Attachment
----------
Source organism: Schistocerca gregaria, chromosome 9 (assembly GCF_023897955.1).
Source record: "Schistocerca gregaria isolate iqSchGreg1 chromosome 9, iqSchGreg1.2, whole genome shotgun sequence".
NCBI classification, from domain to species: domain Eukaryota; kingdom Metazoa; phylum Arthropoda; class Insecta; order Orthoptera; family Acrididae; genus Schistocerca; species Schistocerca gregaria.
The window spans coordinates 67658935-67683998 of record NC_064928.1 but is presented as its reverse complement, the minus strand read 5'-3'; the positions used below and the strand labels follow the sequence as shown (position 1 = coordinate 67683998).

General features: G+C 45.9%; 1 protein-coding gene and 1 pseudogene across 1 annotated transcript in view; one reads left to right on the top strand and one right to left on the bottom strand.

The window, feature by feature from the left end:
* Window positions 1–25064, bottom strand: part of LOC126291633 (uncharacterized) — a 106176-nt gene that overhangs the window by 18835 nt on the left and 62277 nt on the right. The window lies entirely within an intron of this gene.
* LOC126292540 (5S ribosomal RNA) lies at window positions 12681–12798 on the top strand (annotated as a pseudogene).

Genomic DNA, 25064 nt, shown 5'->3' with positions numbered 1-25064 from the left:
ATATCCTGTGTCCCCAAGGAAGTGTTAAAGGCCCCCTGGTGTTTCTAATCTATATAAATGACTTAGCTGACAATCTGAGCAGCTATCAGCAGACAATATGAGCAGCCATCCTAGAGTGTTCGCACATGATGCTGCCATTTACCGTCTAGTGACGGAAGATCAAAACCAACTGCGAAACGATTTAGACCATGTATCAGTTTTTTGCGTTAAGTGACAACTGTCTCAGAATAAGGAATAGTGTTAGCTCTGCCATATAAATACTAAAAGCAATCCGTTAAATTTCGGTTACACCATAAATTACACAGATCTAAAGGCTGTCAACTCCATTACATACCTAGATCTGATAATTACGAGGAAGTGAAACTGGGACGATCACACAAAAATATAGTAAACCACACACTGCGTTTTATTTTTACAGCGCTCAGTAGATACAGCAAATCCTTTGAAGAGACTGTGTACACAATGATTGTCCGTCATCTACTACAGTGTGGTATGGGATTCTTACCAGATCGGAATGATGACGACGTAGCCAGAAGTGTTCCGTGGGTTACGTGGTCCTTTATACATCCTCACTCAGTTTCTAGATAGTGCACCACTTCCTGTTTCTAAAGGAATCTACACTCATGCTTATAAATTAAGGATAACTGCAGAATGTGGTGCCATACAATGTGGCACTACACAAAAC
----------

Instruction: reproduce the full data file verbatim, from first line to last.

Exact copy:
Source organism: Schistocerca gregaria, chromosome 9 (assembly GCF_023897955.1).
Source record: "Schistocerca gregaria isolate iqSchGreg1 chromosome 9, iqSchGreg1.2, whole genome shotgun sequence".
NCBI classification, from domain to species: domain Eukaryota; kingdom Metazoa; phylum Arthropoda; class Insecta; order Orthoptera; family Acrididae; genus Schistocerca; species Schistocerca gregaria.
The window spans coordinates 67658935-67683998 of record NC_064928.1 but is presented as its reverse complement, the minus strand read 5'-3'; the positions used below and the strand labels follow the sequence as shown (position 1 = coordinate 67683998).

General features: G+C 45.9%; 1 protein-coding gene and 1 pseudogene across 1 annotated transcript in view; one reads left to right on the top strand and one right to left on the bottom strand.

The window, feature by feature from the left end:
* Window positions 1–25064, bottom strand: part of LOC126291633 (uncharacterized) — a 106176-nt gene that overhangs the window by 18835 nt on the left and 62277 nt on the right. The window lies entirely within an intron of this gene.
* LOC126292540 (5S ribosomal RNA) lies at window positions 12681–12798 on the top strand (annotated as a pseudogene).

Genomic DNA, 25064 nt, shown 5'->3' with positions numbered 1-25064 from the left:
ATATCCTGTGTCCCCAAGGAAGTGTTAAAGGCCCCCTGGTGTTTCTAATCTATATAAATGACTTAGCTGACAATCTGAGCAGCTATCAGCAGACAATATGAGCAGCCATCCTAGAGTGTTCGCACATGATGCTGCCATTTACCGTCTAGTGACGGAAGATCAAAACCAACTGCGAAACGATTTAGACCATGTATCAGTTTTTTGCGTTAAGTGACAACTGTCTCAGAATAAGGAATAGTGTTAGCTCTGCCATATAAATACTAAAAGCAATCCGTTAAATTTCGGTTACACCATAAATTACACAGATCTAAAGGCTGTCAACTCCATTACATACCTAGATCTGATAATTACGAGGAAGTGAAACTGGGACGATCACACAAAAATATAGTAAACCACACACTGCGTTTTATTTTTACAGCGCTCAGTAGATACAGCAAATCCTTTGAAGAGACTGTGTACACAATGATTGTCCGTCATCTACTACAGTGTGGTATGGGATTCTTACCAGATCGGAATGATGACGACGTAGCCAGAAGTGTTCCGTGGGTTACGTGGTCCTTTATACATCCTCACTCAGTTTCTAGATAGTGCACCACTTCCTGTTTCTAAAGGAATCTACACTCATGCTTATAAATTAAGGATAACTGCAGAATGTGGTGCCATACAATGTGGCACTACACAAAAC